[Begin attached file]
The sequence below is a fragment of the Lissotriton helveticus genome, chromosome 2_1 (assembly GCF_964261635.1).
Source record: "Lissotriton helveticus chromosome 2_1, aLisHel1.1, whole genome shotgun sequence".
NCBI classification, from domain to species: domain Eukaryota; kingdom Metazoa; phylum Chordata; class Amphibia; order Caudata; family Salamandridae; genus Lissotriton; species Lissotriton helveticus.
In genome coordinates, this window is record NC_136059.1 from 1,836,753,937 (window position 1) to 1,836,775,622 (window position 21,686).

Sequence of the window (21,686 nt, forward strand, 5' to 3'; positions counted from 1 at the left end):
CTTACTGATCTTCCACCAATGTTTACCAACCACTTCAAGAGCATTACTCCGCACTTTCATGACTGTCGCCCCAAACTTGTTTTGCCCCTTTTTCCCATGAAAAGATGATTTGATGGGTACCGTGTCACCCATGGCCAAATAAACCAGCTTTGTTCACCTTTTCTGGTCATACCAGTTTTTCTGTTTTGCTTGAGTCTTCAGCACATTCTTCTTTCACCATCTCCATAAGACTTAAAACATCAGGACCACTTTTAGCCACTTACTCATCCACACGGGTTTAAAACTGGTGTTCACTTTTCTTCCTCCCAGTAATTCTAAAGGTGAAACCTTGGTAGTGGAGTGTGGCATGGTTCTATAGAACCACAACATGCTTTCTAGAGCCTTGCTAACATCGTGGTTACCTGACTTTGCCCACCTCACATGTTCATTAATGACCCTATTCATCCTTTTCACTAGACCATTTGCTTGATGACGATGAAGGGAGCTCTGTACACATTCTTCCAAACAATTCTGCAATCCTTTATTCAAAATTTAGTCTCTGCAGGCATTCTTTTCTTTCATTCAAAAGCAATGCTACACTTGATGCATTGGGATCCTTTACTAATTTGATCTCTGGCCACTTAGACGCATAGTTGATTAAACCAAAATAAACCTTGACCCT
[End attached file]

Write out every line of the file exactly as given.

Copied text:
The sequence below is a fragment of the Lissotriton helveticus genome, chromosome 2_1 (assembly GCF_964261635.1).
Source record: "Lissotriton helveticus chromosome 2_1, aLisHel1.1, whole genome shotgun sequence".
NCBI classification, from domain to species: domain Eukaryota; kingdom Metazoa; phylum Chordata; class Amphibia; order Caudata; family Salamandridae; genus Lissotriton; species Lissotriton helveticus.
In genome coordinates, this window is record NC_136059.1 from 1,836,753,937 (window position 1) to 1,836,775,622 (window position 21,686).

Sequence of the window (21,686 nt, forward strand, 5' to 3'; positions counted from 1 at the left end):
CTTACTGATCTTCCACCAATGTTTACCAACCACTTCAAGAGCATTACTCCGCACTTTCATGACTGTCGCCCCAAACTTGTTTTGCCCCTTTTTCCCATGAAAAGATGATTTGATGGGTACCGTGTCACCCATGGCCAAATAAACCAGCTTTGTTCACCTTTTCTGGTCATACCAGTTTTTCTGTTTTGCTTGAGTCTTCAGCACATTCTTCTTTCACCATCTCCATAAGACTTAAAACATCAGGACCACTTTTAGCCACTTACTCATCCACACGGGTTTAAAACTGGTGTTCACTTTTCTTCCTCCCAGTAATTCTAAAGGTGAAACCTTGGTAGTGGAGTGTGGCATGGTTCTATAGAACCACAACATGCTTTCTAGAGCCTTGCTAACATCGTGGTTACCTGACTTTGCCCACCTCACATGTTCATTAATGACCCTATTCATCCTTTTCACTAGACCATTTGCTTGATGACGATGAAGGGAGCTCTGTACACATTCTTCCAAACAATTCTGCAATCCTTTATTCAAAATTTAGTCTCTGCAGGCATTCTTTTCTTTCATTCAAAAGCAATGCTACACTTGATGCATTGGGATCCTTTACTAATTTGATCTCTGGCCACTTAGACGCATAGTTGATTAAACCAAAATAAACCTTGACCCT